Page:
Ever wondered what the numbers on your natural sunscreen really stand for? Just how diligent you should be when it comes to wearing sunscreen? This summer, ensure you stay sunburn free with our mini guide to natural sunscreen.
How Sunscreens Work
There are two types of ultraviolet radiation — UVA and UVB. These two forms of ultraviolet radiation are the culprits responsible for damaging the skin, increasing the risk of skin cancer and ageing skin prematurely. Whilst UVB is responsible for visible sunburn, overexposure to UVA is known to penetrate the skin at a deeper cellular level. UVA exposure is associated with wrinkling, leathering, sagging and other light-induced effects of skin ageing.
The term SPF displayed on the label of all sunscreens is otherwise known as the Sun Protection Factor. It refers to a product’s ability to screen the skin from the suns harsh rays. With SPFs ranging from 2 to 50, there has been a common misconception that the higher the SPF the less frequently the sunscreen requires application. However, this is not the case.
Most of us assume that an SPF 30 gives twice the screening protection as an SPF 15, but this is incorrect. An SPF 15 blocks out 93 per cent of UVB rays while a SPF 30 protects against 97 per cent of rays, not much more. The number rating is about time. It reflects how long you can stay in the sun without burning. If you can normally stay in the sun for 15 minutes without burning, an SPF15 with give you 15 times longer, approximately 3.5 hours.
To ensure we are protecting our skin to the best of our abilities, it is imperative to get into the routine combining sensible sun exposure times and different types of protection. Interestingly, research indicates that certain foods, beverages and supplements can increase the skins ability to protect itself against UV damage. Studies have shown that consuming a dietary fish oil supplement reduces UVB sensitivity , whilst including antioxidant rich dark leafy greens such as spinach and swiss chard into our diets can inhibit the harsh effects of sun exposure . Moreover, a recent study conducted at the Birmingham Veterans Affairs Medical Center found green tea can assist in the prevention of non-melanoma skin cancer through its ability to enhance DNA repair .
Here at CONTENT we are firm believers that everything should be enjoyed in moderation. So whilst it’s perfectly okay to enjoy the sun’s warming rays, keep in mind that a little goes a long way and heed the following tips for a sun-smart summer:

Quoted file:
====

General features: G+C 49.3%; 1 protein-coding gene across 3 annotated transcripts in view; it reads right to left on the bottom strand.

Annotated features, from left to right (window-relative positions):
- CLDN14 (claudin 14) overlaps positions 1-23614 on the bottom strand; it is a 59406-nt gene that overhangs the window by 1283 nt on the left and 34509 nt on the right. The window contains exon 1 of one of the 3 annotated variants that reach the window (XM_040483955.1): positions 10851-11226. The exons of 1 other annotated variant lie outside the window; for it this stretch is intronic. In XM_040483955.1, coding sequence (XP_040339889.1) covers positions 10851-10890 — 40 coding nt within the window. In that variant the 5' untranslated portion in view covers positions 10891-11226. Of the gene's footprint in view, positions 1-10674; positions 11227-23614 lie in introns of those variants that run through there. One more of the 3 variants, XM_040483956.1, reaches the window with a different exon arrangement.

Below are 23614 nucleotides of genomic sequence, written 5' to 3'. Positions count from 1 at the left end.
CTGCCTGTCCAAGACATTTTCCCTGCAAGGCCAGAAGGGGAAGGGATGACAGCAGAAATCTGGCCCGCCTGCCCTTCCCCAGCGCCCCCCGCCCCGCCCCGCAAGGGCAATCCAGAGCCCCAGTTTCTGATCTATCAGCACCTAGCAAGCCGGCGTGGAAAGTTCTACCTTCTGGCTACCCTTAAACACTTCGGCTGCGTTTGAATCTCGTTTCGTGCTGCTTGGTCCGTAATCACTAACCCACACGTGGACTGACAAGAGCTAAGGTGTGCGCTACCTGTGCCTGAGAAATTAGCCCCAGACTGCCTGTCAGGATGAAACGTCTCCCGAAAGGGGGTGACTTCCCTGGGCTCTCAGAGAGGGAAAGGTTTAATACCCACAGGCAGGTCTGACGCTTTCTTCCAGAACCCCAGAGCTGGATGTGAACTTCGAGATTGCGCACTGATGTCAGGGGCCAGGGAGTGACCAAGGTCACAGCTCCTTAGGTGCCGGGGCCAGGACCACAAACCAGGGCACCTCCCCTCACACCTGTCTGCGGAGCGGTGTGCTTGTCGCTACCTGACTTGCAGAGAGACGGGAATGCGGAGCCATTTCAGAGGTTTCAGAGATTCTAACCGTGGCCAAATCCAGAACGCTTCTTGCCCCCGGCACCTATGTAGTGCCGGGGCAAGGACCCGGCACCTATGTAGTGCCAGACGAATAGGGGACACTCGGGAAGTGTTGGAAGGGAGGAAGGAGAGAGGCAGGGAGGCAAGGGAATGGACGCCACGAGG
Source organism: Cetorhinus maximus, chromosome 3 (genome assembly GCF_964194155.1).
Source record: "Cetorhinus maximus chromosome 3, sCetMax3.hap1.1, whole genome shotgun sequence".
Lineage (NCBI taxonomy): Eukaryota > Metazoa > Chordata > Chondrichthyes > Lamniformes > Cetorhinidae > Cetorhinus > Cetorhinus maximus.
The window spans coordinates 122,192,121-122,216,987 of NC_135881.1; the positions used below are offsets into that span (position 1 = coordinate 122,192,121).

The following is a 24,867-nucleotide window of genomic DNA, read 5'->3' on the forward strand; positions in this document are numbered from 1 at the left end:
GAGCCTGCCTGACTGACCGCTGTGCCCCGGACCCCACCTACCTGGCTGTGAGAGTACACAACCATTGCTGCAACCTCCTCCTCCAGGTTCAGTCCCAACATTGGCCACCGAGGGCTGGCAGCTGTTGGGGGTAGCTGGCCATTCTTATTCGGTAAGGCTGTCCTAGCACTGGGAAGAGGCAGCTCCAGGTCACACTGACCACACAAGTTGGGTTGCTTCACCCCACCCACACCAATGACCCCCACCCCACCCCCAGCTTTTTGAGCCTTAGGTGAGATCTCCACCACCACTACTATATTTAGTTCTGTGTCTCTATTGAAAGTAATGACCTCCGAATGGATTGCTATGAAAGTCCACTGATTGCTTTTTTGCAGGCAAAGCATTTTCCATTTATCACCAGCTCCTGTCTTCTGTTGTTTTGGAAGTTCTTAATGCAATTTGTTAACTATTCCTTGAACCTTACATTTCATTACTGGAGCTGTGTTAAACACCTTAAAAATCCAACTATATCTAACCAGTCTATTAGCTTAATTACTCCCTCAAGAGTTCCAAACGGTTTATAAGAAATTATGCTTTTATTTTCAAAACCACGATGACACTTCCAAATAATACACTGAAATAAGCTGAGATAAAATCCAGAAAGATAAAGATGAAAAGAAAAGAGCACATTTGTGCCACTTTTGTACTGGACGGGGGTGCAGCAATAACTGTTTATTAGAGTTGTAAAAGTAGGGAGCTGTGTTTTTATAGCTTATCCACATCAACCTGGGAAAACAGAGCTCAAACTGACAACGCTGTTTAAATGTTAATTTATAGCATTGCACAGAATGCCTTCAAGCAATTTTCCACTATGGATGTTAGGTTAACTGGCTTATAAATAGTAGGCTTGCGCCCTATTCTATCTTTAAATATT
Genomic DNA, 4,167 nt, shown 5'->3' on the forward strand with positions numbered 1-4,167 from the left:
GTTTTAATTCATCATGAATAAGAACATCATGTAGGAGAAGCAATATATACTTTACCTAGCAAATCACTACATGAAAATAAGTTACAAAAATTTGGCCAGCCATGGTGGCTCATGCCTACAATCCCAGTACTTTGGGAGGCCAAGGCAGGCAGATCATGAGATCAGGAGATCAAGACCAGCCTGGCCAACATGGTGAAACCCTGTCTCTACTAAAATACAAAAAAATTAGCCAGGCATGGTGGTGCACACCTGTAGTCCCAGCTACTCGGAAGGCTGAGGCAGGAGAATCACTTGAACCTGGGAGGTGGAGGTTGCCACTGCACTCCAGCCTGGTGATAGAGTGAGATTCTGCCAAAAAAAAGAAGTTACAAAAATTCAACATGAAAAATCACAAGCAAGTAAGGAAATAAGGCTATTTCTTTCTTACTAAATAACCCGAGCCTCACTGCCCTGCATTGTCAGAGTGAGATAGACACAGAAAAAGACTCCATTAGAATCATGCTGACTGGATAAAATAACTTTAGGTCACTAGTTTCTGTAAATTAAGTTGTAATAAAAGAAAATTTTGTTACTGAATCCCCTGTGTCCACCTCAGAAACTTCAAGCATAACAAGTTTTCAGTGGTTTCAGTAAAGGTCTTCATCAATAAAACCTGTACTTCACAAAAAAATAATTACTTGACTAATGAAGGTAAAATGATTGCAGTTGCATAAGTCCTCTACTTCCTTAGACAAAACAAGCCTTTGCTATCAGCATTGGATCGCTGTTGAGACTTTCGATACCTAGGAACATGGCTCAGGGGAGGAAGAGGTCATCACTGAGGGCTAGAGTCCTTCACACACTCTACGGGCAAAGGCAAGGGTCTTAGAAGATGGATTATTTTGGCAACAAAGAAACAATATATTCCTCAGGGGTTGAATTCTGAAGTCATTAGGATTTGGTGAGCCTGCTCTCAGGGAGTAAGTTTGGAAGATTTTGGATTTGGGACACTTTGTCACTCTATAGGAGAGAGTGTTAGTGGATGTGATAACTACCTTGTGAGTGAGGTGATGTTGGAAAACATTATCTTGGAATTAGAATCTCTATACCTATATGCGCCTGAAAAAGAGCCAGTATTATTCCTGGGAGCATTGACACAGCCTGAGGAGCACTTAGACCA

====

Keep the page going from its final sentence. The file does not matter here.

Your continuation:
Three’s The Rule
1. Cover up. 2. Stay out of the sun during the peak hours of 11am and 3pm. 3. Use a natural and organic sunscreen.
Apply your natural sunscreen 20 to 30 minutes before going out in the sun to give it time to settle into the skin.
It pays to be generous.
It doesn’t work when it’s still in the bottle! People regularly underestimate how much sunscreen they need to use, which affects the protection level. As a guide, it should take around 2 tablespoons of sunscreen to cover the body.
Forget the math.
It’s all about application. As a consumer, SPF ratings are confusing. It is logical to assume that a SPF 30 gives twice the protection of and SPF 15. But in fact, an SPF 15 product blocks about 94% of UVB rays; an SPF 30 product blocks 97% of UVB rays; an SPF 45 product blocks about 98% of rays. The important point, no matter the rating, is the frequency of application. Reapply at least once every 2 hours. You may be sweating it off in the heat or washing it off in the sea.
 Dietary fish-oil supplementation in humans reduces UVB-erythemal sensitivity but increases epidermal lipid peroxidation. Rhodes, L.E., O’Farrell, S., Jackson, M.J. Dermatology Unit, Royal Liverpool University Hospital, U.K. The Journal of Investigative Dermatology, 1994 Aug;103(2): 151-4
 Carotenoid supplementation reduces erythema in human skin after simulated solar radiation exposure. Lee, L., Jiang, S., Levine, N., et al. Arizona Prevention Center, University of Arizona, Tuscon, AZ. Proceedings of the Society of Experiemental Biology and Medicine, 2000 Feb;223(2):170-4.
 Green tea prevents non-melanoma skin cancer by enhancing DNA repair. Katiyar, S.K. Birmingham Veterans Affairs Medical Center, Birmingham, AL. Archives of Biochemistry and Biophysics, 2011 Apr 15; 508(2):152-8.
Read more: Our Guide to Sunless Tanning